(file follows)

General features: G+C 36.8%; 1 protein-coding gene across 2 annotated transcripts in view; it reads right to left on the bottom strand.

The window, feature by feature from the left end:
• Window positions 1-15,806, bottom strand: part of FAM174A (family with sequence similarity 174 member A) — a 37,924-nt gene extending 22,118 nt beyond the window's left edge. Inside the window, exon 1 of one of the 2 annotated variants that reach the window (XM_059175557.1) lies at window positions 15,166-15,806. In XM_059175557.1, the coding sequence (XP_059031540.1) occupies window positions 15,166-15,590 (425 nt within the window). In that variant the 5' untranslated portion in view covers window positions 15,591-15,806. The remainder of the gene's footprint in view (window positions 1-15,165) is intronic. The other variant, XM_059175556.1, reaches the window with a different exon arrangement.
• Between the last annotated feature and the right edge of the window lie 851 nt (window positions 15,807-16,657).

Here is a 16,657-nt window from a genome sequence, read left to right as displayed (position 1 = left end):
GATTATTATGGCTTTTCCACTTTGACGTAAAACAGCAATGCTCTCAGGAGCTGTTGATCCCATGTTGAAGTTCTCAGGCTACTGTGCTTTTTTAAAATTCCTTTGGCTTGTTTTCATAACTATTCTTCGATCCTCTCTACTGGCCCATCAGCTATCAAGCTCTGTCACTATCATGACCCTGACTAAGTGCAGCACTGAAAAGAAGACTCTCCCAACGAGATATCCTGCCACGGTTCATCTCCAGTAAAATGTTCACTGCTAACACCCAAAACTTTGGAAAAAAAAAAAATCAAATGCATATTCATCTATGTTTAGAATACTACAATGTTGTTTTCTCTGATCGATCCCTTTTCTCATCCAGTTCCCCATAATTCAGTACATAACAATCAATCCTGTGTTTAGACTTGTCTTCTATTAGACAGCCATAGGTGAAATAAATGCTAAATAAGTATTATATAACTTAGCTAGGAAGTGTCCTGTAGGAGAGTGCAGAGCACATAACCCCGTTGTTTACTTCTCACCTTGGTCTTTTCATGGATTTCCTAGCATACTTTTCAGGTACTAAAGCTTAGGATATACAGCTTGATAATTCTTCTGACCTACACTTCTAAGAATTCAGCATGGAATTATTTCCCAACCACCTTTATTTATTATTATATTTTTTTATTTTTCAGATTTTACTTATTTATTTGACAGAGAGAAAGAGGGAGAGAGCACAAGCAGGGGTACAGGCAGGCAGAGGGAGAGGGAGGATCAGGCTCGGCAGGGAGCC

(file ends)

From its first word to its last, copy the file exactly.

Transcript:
General features: G+C 36.8%; 1 protein-coding gene across 2 annotated transcripts in view; it reads right to left on the bottom strand.

The window, feature by feature from the left end:
• Window positions 1-15,806, bottom strand: part of FAM174A (family with sequence similarity 174 member A) — a 37,924-nt gene extending 22,118 nt beyond the window's left edge. Inside the window, exon 1 of one of the 2 annotated variants that reach the window (XM_059175557.1) lies at window positions 15,166-15,806. In XM_059175557.1, the coding sequence (XP_059031540.1) occupies window positions 15,166-15,590 (425 nt within the window). In that variant the 5' untranslated portion in view covers window positions 15,591-15,806. The remainder of the gene's footprint in view (window positions 1-15,165) is intronic. The other variant, XM_059175556.1, reaches the window with a different exon arrangement.
• Between the last annotated feature and the right edge of the window lie 851 nt (window positions 15,807-16,657).

Here is a 16,657-nt window from a genome sequence, read left to right as displayed (position 1 = left end):
GATTATTATGGCTTTTCCACTTTGACGTAAAACAGCAATGCTCTCAGGAGCTGTTGATCCCATGTTGAAGTTCTCAGGCTACTGTGCTTTTTTAAAATTCCTTTGGCTTGTTTTCATAACTATTCTTCGATCCTCTCTACTGGCCCATCAGCTATCAAGCTCTGTCACTATCATGACCCTGACTAAGTGCAGCACTGAAAAGAAGACTCTCCCAACGAGATATCCTGCCACGGTTCATCTCCAGTAAAATGTTCACTGCTAACACCCAAAACTTTGGAAAAAAAAAAAATCAAATGCATATTCATCTATGTTTAGAATACTACAATGTTGTTTTCTCTGATCGATCCCTTTTCTCATCCAGTTCCCCATAATTCAGTACATAACAATCAATCCTGTGTTTAGACTTGTCTTCTATTAGACAGCCATAGGTGAAATAAATGCTAAATAAGTATTATATAACTTAGCTAGGAAGTGTCCTGTAGGAGAGTGCAGAGCACATAACCCCGTTGTTTACTTCTCACCTTGGTCTTTTCATGGATTTCCTAGCATACTTTTCAGGTACTAAAGCTTAGGATATACAGCTTGATAATTCTTCTGACCTACACTTCTAAGAATTCAGCATGGAATTATTTCCCAACCACCTTTATTTATTATTATATTTTTTTATTTTTCAGATTTTACTTATTTATTTGACAGAGAGAAAGAGGGAGAGAGCACAAGCAGGGGTACAGGCAGGCAGAGGGAGAGGGAGGATCAGGCTCGGCAGGGAGCC